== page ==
14. The two frames are equivalent, the same reasons for length contraction apply equally to both of them. Motion is relative. If A is in motion relative to U, then U is in motion relative to A. Only moving things* are length contracted. If A measures "the world" as length contracted, then the world is moving relative to A. Any part of the world not moving relative to A, won't be length contracted according to A. * Or, trying to be more accurate: "the lengths of, and distances between, objects as measured in their rest frame, are contracted in frames in which they're moving".
  15. I can't see how you could possibly break causality. Time is relative, and time is what clocks measure. Time, or a clock, will stop on a black hole event horizon according to an observer outside the horizon. That doesn't break causality, which is perfectly fine with that type of "time stopping". But you probably mean if all of time stops at once? That doesn't make physical sense in the universe as we know it (ie. described by General Relativity) so you'll have to specify what you mean by it. However, if you came up with an arbitrary definition of simultaneity that made physical sense
  16. It sounds like you've moved on from the length-contraction aspects, but if a bubble is expanding at a rate of c in the bubble's frame, it should also expand at a rate of c in the ship frame. If it's a given size before you accelerate, I don't think it's possible to make it length-contract any smaller than that size by accelerating, if it's expanding at c. As a very rough look at this, suppose you have a particle moving away from you at c, and is "now" at location x, a billion light years away. Now say you accelerate so that the distance to x contracts to 1m. But due to relativity of simul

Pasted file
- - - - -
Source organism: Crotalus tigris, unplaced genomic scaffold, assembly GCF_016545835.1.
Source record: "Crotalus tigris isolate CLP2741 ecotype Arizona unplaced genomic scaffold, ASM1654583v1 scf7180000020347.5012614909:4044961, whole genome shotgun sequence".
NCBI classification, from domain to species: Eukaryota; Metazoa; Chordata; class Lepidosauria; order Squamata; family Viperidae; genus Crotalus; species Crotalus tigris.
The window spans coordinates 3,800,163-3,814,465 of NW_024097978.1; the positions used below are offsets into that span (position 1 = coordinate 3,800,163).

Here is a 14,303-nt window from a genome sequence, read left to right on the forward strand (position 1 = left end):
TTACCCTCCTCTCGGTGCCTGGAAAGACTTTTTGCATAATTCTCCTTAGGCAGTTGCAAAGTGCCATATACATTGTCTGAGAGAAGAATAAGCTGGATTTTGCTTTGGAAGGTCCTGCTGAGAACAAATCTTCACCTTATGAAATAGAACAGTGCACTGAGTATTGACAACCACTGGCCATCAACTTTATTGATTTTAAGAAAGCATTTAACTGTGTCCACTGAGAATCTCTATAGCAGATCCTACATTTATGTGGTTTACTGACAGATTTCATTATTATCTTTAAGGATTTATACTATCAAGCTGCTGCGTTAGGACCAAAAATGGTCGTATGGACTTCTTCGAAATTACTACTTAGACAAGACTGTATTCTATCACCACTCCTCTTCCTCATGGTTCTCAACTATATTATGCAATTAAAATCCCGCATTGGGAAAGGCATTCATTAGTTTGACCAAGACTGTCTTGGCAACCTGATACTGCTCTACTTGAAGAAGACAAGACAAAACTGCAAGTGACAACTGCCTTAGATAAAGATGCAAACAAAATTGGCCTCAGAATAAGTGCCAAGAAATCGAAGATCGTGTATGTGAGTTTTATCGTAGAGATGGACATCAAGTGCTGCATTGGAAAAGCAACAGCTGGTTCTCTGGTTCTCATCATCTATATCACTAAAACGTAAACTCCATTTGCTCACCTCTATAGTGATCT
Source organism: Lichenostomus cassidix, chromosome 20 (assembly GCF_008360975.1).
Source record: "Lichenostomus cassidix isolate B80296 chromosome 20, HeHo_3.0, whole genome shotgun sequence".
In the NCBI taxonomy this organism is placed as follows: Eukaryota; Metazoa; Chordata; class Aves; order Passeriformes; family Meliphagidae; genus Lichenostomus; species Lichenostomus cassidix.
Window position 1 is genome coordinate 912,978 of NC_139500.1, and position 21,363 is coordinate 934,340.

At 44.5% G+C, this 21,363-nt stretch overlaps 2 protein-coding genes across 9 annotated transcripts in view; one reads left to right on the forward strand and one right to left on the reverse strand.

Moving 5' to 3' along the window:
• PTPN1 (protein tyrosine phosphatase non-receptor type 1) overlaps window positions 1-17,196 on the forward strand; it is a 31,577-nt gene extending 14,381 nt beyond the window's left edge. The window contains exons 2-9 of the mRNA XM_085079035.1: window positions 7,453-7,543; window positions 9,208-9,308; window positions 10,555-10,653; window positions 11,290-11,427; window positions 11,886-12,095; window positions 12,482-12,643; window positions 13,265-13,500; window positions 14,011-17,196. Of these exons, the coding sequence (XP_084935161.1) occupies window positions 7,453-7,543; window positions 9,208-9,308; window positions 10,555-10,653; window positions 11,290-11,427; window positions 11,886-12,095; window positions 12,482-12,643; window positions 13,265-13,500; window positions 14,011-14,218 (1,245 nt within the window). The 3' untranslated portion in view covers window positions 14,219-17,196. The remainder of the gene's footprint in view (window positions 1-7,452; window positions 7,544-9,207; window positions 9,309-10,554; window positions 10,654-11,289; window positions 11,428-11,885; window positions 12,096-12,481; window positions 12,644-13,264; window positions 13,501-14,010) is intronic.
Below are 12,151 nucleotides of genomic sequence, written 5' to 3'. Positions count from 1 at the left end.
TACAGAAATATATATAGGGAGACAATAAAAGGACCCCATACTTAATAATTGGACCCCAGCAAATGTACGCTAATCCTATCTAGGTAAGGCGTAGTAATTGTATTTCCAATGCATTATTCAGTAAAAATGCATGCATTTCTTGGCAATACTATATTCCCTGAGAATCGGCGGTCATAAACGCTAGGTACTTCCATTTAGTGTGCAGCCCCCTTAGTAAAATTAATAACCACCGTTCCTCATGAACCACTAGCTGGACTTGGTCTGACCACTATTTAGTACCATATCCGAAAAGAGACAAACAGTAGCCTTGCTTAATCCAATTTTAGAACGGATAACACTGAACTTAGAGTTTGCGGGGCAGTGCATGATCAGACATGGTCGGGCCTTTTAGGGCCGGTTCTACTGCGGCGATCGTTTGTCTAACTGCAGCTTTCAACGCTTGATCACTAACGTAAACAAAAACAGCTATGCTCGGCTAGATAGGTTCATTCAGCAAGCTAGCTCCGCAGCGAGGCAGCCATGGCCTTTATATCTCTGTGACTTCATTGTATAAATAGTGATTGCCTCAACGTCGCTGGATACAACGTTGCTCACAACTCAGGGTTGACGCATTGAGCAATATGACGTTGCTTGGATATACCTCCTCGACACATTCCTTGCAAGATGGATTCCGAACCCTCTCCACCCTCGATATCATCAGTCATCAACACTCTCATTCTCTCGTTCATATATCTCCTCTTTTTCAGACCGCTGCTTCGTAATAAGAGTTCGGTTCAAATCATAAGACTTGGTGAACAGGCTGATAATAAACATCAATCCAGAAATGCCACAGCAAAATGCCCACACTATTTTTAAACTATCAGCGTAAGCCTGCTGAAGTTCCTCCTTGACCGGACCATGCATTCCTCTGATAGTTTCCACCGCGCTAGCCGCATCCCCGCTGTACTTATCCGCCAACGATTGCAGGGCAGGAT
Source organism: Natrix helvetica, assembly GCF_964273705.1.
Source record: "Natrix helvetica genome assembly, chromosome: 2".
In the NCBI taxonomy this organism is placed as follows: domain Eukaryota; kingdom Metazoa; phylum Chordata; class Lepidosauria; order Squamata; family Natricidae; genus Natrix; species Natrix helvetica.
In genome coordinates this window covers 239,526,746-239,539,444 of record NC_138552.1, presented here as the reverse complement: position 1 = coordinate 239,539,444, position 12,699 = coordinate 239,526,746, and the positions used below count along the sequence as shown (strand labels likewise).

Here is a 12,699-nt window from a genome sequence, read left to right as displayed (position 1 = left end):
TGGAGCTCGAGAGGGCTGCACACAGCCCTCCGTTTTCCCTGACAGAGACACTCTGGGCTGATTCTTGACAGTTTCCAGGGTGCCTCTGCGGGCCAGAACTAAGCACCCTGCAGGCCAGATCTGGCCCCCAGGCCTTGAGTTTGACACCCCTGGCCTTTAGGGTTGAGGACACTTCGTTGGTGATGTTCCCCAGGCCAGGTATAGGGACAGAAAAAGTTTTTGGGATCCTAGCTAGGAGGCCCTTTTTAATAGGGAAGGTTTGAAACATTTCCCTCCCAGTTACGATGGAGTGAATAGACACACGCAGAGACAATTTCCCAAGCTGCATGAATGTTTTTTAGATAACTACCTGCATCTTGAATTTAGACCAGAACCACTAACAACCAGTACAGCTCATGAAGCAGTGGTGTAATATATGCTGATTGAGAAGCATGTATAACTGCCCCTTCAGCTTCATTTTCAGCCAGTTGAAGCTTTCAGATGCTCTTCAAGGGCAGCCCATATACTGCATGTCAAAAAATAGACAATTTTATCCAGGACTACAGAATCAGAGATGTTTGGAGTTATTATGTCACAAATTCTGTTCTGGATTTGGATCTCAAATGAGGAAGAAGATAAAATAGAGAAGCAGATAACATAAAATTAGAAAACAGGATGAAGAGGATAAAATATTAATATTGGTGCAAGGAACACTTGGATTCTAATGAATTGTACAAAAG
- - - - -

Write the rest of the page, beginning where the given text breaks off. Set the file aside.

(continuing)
17. It doesn't mean cloth, just like if someone talks about the makeup of spacetime, they don't mean it's made of cosmetics. In SR there's no single universal frame of reference that space is "in". The ship frame and the huge bubble frame are equal, there's no such thing as "one frame contains spacetime and the other doesn't". You might wrap your head around that by taking your example and having half your universe moving relative to the other half and vice-versa. Which is the universe? Or consider a universe made only of two identical ships moving relative to each other. Each, in its own fra